Obviously if the application requires spraying, only a spray valve will be suitable. The material must be low-viscosity—typically less than 1,000 cps. The criteria to ensure proper selection is the angle of spray permitted by the valve and that the control module ensures that atomization takes place prior to material flow, then remains on momentarily after the fluid has ceased to flow, thus preventing clogging, common with conformal coating products.

Needle Valves
 
Mini Valve
A needle valve is ideal for single micro-shot deposits of all types of fluids, provided the construction is suitably configured to handle the condition of the fluid. These valves are often adjustable and, if rated for high-pressure working, will handle high-viscosity (unfilled) material. As they can be opened for any determined time, needle valves are also often suitable for applying beads of low to medium viscosities. They are not recommended for abrasive materials, which can clog. Needle valves are also available with a replaceable cartridge seal between the wet-chamber and moving parts; this enables a set maintenance schedule to be implemented based on cycling of the valve.

Diaphragm Valves
A diaphragm valve is chosen for adjustable high cycling dispensing of many low to medium viscosity fluids including adhesives, solvents, and corrosive agents, provided the valve is configured. They are light-weight and easily maintained.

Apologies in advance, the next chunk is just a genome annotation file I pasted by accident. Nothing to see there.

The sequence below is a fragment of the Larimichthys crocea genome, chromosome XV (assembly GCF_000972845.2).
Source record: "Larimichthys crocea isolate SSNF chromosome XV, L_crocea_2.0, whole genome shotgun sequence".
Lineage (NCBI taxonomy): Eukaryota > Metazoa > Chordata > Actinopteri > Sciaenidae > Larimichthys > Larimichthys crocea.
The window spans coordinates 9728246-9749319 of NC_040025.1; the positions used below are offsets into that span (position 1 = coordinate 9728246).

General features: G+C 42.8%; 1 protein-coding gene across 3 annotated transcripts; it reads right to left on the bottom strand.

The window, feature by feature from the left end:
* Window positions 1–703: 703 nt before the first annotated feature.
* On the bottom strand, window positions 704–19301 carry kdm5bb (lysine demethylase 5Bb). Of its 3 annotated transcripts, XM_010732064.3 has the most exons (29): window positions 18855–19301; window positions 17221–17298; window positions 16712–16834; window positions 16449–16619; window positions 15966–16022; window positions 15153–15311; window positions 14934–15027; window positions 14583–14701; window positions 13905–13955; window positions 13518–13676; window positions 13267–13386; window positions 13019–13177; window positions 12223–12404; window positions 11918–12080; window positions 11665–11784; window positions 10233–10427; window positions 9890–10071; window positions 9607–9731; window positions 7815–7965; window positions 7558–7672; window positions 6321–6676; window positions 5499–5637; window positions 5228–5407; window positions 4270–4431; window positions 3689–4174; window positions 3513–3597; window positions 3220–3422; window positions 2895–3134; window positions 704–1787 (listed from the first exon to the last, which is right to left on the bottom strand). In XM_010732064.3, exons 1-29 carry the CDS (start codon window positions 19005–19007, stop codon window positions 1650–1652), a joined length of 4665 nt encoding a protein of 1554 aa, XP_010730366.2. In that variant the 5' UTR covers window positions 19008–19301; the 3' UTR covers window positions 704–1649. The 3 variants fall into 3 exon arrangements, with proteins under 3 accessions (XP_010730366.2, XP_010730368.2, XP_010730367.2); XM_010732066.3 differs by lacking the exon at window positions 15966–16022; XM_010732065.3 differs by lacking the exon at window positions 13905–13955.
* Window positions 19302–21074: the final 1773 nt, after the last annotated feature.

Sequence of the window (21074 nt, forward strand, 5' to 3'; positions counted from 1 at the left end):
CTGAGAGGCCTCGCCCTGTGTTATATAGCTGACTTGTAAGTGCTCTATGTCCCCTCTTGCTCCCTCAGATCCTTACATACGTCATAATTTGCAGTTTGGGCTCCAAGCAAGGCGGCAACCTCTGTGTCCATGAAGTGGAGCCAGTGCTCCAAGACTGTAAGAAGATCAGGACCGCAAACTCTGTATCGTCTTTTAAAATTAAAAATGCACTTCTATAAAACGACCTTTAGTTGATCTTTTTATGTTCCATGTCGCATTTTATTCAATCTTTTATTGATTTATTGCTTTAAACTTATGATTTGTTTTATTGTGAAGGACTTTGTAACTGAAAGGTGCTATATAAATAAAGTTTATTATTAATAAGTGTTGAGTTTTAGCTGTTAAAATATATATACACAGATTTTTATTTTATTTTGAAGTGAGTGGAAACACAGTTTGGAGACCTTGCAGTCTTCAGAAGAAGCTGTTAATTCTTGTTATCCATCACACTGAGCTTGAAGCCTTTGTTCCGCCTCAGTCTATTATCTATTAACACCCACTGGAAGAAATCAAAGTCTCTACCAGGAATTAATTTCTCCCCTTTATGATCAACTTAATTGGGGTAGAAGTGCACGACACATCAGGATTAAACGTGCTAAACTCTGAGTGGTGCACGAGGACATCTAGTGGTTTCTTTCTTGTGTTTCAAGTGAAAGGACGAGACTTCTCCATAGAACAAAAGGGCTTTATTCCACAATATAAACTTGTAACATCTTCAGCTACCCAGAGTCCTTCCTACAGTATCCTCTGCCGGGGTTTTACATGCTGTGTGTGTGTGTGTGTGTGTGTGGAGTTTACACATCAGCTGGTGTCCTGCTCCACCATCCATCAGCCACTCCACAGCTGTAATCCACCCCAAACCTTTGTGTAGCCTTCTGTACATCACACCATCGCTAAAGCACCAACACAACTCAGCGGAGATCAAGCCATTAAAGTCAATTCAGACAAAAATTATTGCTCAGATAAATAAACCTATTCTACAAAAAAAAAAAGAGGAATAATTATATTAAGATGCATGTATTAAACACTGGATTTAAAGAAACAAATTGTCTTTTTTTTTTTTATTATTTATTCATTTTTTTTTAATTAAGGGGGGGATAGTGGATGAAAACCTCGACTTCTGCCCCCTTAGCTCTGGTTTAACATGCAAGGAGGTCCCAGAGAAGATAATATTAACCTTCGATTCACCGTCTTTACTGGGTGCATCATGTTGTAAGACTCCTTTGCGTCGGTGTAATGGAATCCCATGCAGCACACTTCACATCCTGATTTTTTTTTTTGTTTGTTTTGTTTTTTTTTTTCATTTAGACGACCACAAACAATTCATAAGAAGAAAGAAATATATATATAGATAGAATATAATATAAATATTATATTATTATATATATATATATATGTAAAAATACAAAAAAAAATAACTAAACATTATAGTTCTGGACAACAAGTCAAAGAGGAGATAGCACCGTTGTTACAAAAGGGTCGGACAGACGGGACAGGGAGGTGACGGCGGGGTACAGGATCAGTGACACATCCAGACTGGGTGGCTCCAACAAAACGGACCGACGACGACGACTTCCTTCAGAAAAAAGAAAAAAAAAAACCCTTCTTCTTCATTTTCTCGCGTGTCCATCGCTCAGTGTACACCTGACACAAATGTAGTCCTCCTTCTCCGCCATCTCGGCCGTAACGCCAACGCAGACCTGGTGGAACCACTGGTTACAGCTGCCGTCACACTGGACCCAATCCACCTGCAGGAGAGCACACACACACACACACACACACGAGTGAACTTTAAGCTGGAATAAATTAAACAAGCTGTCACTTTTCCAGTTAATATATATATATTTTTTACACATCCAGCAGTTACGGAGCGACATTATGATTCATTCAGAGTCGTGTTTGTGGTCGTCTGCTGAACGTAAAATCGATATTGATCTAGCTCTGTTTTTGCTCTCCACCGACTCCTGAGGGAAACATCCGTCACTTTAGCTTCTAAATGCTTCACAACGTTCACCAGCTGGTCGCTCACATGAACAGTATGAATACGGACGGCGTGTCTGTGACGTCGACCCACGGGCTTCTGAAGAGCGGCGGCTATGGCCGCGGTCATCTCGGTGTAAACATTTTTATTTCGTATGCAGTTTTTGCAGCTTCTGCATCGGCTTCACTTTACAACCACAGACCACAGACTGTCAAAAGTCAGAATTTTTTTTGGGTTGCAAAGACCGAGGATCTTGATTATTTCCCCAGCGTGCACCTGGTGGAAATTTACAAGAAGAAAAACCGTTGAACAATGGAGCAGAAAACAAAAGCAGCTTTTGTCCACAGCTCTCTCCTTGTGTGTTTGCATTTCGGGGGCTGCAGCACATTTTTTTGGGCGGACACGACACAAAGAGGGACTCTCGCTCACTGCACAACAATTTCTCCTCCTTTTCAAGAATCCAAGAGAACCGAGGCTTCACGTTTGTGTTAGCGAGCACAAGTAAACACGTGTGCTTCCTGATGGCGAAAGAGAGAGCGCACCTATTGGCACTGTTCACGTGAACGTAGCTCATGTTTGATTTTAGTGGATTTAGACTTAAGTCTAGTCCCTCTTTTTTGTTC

Spool Valves
 
Mini Poppet Valve
A spool valve is suitable for high-viscosity pastes, treacle, and gel-type fluids. Spooler valves can operate at high material feed pressures necessary for high-viscosity fluids and they also include a suck-back or snuff-back feature inherent in their design. Ideal for applying beads and with proper automated control, this valve can seamlessly complete a beaded path of fluid as in a gasket.

Poppet Valves
 
Poppet Valve
A poppet valve is similar to a spooler valve in features. For example, it offers suck-back but is used with low to mid-high viscosities. It can apply a smaller shot size than a spooler valve.

Pinch-Tube Valves
 
Pinch-Tube Valve
A pinch-tube valve is a common solution for aggressive solvent base fluids, with the valve having fully disposable wetted parts. It can be used with moderate precision and repeatability within the confines of a pinch-tube design. The pinch-tube valve is often used as a valve for two-part, meter, and mixed applications where the material will cure and disposing of the tube is a low cost solution.

Positive Displacement Valves
 
Positive Displacement Valve
A positive displacement valve is used when highly accurate micro deposits are required. The choice is to either use a pneumatic or an electrically controlled auger/screw valve, determined by viscosity and shot size. Pneumatic valves can positively displace lower viscosities than auger valves and their shot size is less in range with a higher minimum deposit. Pneumatic positive displacement valves are less expensive than electronically controlled auger systems.

Conclusion
From this summary of dispensing valves, a suitable choice with the proper construction and suitability of purpose can be determined.

Online
For additional information on the technologies and products discussed in this article, see MDT online at www.mdtmag.com or I&J Fisnar Inc. at www.ijfisnar.com.